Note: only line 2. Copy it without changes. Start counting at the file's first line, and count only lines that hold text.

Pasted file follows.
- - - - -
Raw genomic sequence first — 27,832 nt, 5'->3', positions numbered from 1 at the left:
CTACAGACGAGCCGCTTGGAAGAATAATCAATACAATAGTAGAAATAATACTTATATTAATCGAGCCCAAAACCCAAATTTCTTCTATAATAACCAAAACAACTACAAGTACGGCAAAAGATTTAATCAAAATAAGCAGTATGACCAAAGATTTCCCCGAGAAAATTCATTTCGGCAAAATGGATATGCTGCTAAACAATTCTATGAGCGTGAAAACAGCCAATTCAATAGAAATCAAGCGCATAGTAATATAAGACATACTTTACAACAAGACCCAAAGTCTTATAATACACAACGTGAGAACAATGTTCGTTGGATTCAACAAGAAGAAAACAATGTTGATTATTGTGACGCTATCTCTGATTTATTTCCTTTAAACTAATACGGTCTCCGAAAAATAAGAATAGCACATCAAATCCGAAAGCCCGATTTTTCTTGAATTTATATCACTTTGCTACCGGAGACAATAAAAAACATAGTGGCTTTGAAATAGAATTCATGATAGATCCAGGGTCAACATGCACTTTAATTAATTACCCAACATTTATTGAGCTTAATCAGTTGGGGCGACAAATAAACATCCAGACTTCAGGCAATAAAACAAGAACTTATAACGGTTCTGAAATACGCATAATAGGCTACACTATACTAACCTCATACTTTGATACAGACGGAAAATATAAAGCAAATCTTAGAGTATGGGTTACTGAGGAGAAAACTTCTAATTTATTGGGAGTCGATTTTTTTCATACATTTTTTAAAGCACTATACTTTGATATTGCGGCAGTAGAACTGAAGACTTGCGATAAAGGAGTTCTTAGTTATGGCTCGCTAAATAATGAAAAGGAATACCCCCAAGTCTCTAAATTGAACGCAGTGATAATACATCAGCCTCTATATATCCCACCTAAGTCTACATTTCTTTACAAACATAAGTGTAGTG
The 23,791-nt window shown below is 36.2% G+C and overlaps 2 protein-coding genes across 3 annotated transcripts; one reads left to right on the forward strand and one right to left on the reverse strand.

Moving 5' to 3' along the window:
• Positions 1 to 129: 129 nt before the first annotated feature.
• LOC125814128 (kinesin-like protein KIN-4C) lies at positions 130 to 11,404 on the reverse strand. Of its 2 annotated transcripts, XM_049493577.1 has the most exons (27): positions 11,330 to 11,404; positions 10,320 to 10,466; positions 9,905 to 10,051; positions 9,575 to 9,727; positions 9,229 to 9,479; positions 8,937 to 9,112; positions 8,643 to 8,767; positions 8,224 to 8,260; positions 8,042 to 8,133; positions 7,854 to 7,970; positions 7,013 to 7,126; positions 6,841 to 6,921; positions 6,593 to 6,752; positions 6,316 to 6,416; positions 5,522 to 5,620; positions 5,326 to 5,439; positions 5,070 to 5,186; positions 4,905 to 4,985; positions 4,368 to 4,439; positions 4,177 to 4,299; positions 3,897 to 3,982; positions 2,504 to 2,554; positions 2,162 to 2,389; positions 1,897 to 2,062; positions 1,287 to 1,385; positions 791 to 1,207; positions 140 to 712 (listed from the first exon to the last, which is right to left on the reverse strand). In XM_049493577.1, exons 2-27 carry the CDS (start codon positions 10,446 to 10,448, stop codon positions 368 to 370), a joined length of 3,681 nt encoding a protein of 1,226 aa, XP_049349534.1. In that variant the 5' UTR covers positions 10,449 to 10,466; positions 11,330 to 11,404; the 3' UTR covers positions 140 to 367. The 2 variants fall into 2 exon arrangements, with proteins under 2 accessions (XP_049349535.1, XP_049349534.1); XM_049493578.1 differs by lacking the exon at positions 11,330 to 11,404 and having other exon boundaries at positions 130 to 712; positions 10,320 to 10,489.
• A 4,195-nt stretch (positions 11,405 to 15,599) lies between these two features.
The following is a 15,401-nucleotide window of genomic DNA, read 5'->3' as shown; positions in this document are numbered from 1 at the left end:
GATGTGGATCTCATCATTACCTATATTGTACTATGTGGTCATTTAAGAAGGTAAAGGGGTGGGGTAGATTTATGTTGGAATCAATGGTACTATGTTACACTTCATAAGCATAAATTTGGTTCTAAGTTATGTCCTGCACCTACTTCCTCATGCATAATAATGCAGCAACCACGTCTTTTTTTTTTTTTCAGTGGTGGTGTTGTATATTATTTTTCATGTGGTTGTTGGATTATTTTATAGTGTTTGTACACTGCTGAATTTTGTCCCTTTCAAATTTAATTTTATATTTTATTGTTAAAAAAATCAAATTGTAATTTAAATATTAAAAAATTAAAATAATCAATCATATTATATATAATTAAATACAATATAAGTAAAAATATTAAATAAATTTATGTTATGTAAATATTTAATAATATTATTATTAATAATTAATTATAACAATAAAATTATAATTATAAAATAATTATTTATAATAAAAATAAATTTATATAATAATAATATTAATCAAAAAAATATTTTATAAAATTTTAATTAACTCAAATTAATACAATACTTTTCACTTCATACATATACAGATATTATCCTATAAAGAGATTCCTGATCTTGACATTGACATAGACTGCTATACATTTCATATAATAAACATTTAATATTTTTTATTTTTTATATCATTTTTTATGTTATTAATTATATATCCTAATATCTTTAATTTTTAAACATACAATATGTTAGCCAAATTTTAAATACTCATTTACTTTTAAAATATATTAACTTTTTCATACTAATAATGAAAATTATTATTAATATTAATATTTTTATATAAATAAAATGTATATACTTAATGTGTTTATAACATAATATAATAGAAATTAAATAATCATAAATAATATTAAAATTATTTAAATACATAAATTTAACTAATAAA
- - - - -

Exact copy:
CTACAGACGAGCCGCTTGGAAGAATAATCAATACAATAGTAGAAATAATACTTATATTAATCGAGCCCAAAACCCAAATTTCTTCTATAATAACCAAAACAACTACAAGTACGGCAAAAGATTTAATCAAAATAAGCAGTATGACCAAAGATTTCCCCGAGAAAATTCATTTCGGCAAAATGGATATGCTGCTAAACAATTCTATGAGCGTGAAAACAGCCAATTCAATAGAAATCAAGCGCATAGTAATATAAGACATACTTTACAACAAGACCCAAAGTCTTATAATACACAACGTGAGAACAATGTTCGTTGGATTCAACAAGAAGAAAACAATGTTGATTATTGTGACGCTATCTCTGATTTATTTCCTTTAAACTAATACGGTCTCCGAAAAATAAGAATAGCACATCAAATCCGAAAGCCCGATTTTTCTTGAATTTATATCACTTTGCTACCGGAGACAATAAAAAACATAGTGGCTTTGAAATAGAATTCATGATAGATCCAGGGTCAACATGCACTTTAATTAATTACCCAACATTTATTGAGCTTAATCAGTTGGGGCGACAAATAAACATCCAGACTTCAGGCAATAAAACAAGAACTTATAACGGTTCTGAAATACGCATAATAGGCTACACTATACTAACCTCATACTTTGATACAGACGGAAAATATAAAGCAAATCTTAGAGTATGGGTTACTGAGGAGAAAACTTCTAATTTATTGGGAGTCGATTTTTTTCATACATTTTTTAAAGCACTATACTTTGATATTGCGGCAGTAGAACTGAAGACTTGCGATAAAGGAGTTCTTAGTTATGGCTCGCTAAATAATGAAAAGGAATACCCCCAAGTCTCTAAATTGAACGCAGTGATAATACATCAGCCTCTATATATCCCACCTAAGTCTACATTTCTTTACAAACATAAGTGTAGTG